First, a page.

that the radial velocity is 100 kilometers per second away from us, or we are moving 100 kilometers per second away from the star.
That's the same thing in special relativity.
If we apply this to sound, then we get a very similar equation.
Suppose you sit still in 26.100 and I move a sound source to you, but you don't move.
Then you get the similar equation that f prime--
that's the frequency that you will hear--
equals f times one plus v over v sound times the cosine of theta, and the sound's speed is about 340 meters per second at room temperature.
In other words, if I twirl something around in a circle and you are in the plane of that circle--
you are here--
then when the object comes to you, you hear a maximum frequency--
f prime is larger than f.
When it goes away from you, you hear a decrease in frequency--
smaller than f.
And when the object is here, and when it is here--
when the angle is 90 degrees and the cosine theta is zero--
you'll find f prime equals f, f prime equals f.
So when I twirl something around...
let's suppose I twirl it around with an orbital velocity.
If I call that orbital velocity of 3.4 meters per second--
just to get some nice numbers, then this is .01...
And so if it comes to you, you hear an increase of one percent in the frequency.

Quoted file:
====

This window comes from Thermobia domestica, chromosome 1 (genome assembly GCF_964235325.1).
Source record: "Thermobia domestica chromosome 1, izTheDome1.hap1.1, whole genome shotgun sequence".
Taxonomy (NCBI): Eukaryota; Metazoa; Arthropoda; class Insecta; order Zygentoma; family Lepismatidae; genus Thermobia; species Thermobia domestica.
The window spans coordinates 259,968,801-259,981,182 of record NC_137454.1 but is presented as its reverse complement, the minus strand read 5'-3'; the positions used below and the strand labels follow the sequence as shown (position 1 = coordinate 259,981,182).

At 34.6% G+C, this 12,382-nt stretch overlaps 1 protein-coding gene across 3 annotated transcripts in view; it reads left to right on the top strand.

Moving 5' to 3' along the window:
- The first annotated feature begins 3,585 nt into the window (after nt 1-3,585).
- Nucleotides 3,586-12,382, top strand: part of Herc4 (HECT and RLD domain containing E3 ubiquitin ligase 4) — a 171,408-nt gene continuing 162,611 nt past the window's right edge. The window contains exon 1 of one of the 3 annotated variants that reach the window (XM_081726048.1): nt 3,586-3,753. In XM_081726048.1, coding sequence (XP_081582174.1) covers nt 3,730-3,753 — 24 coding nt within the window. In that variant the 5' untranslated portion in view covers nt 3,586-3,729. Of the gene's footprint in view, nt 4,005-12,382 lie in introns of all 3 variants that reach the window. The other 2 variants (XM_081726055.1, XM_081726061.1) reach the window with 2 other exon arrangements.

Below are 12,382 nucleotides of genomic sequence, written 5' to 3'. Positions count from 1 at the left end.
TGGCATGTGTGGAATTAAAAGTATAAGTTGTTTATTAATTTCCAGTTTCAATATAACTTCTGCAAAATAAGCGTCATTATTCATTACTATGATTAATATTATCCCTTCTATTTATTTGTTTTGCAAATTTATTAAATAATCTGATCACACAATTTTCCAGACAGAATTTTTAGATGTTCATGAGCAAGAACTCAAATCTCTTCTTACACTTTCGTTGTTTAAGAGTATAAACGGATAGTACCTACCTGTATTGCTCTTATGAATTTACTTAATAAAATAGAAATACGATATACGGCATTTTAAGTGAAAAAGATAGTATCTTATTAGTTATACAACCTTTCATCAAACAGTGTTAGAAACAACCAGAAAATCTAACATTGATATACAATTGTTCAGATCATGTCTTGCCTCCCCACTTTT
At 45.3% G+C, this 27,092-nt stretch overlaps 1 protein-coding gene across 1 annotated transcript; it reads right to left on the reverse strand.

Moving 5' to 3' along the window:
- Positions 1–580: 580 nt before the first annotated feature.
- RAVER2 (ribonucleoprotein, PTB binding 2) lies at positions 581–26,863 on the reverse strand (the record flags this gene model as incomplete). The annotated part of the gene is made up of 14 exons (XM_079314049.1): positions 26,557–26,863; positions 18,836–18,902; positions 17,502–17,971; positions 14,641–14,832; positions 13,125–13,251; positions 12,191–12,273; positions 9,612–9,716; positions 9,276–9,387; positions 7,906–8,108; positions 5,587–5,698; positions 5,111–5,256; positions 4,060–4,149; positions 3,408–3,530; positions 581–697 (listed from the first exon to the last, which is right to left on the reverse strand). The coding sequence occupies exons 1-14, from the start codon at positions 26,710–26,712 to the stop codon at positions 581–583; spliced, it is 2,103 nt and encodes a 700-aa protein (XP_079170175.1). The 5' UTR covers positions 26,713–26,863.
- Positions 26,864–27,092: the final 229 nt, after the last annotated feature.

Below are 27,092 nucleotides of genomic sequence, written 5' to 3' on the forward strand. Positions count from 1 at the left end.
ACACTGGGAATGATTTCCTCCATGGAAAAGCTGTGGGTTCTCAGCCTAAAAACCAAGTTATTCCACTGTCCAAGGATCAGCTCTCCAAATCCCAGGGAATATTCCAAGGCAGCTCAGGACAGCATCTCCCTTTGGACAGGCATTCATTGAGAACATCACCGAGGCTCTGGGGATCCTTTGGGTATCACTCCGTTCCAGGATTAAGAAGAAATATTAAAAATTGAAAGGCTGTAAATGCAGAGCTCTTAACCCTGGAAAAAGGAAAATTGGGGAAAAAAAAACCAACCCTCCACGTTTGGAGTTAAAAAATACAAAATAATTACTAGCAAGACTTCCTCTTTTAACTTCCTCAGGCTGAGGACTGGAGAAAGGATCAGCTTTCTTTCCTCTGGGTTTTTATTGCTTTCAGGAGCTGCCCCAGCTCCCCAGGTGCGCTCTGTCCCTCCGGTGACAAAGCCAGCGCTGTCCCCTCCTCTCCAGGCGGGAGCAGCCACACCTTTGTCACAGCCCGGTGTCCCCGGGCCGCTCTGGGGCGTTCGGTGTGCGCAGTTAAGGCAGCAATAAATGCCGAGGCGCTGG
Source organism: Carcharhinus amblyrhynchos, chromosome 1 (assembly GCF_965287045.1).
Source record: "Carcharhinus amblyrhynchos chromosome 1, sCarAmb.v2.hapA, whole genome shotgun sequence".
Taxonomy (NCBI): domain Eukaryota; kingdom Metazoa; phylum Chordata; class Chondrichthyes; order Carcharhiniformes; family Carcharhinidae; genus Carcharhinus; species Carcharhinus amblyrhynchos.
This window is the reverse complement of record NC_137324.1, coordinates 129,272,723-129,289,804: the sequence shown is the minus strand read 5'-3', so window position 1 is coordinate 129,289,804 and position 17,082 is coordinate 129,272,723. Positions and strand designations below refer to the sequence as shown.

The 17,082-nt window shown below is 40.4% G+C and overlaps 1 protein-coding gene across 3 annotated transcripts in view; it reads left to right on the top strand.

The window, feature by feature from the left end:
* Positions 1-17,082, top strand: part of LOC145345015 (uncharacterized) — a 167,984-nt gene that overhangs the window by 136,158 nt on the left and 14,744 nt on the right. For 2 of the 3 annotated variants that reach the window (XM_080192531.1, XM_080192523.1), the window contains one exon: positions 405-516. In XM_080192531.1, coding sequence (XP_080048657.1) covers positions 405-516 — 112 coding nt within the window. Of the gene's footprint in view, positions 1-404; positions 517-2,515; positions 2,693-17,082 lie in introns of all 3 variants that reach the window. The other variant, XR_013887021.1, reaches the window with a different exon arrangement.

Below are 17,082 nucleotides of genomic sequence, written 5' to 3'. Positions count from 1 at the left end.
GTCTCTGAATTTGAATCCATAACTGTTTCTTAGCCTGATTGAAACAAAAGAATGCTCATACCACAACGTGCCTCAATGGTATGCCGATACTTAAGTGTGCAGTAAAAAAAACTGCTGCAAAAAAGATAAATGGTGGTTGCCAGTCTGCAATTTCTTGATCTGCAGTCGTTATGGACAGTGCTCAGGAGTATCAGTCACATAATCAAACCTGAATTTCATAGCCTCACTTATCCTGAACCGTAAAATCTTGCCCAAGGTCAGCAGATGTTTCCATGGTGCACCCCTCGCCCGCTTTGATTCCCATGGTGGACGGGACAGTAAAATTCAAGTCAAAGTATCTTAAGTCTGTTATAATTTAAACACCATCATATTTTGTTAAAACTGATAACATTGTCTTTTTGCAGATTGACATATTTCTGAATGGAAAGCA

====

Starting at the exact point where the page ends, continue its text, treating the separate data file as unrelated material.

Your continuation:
When it goes away from you, you hear a decrease of one percent.
I have here a sound source which produces roughly 1,500 hertz.
[machine emits high-pitched tone]
I could twirl it around.
I can do it once per second around, which gives you even twice this speed.
And so you would hear a two percent increase when it comes to you; two percent decrease when it goes away from you.
[tone wavers between higher and lower pitch]
Can you hear the Doppler shift? It's always difficult in a lecture hall because you get reflections from the wall.
Can you hear it, when it comes to you, that the pitch is higher than when it goes away from you?
Okay, rolling objects.
Let's roll something down the hill.
Very often you see that on exams.
We take a ball and we roll it down an incline.
This is the incline and the angle is beta.
Here is the ball, it's a sphere.
It's a solid sphere, it has mass m with radius R and it is solid.
This is the center of that ball.
I call this point P.
I put all the forces on that I can think of.
There is mg here...
at this point P, the normal force from the surface...
and there is friction.
This is the frictional force.
The sum of Ff and the normal force is what we call the contact force.
That is the force with which the incline pushes back onto the ball, but we normally decompose that in a direction along the slope and perpendicular to the slope.
So these are the only three forces that this object is experiencing and I can ask you now what is "a"--
the acceleration at which it goes down the slope--
and I can ask you what is the frictional force.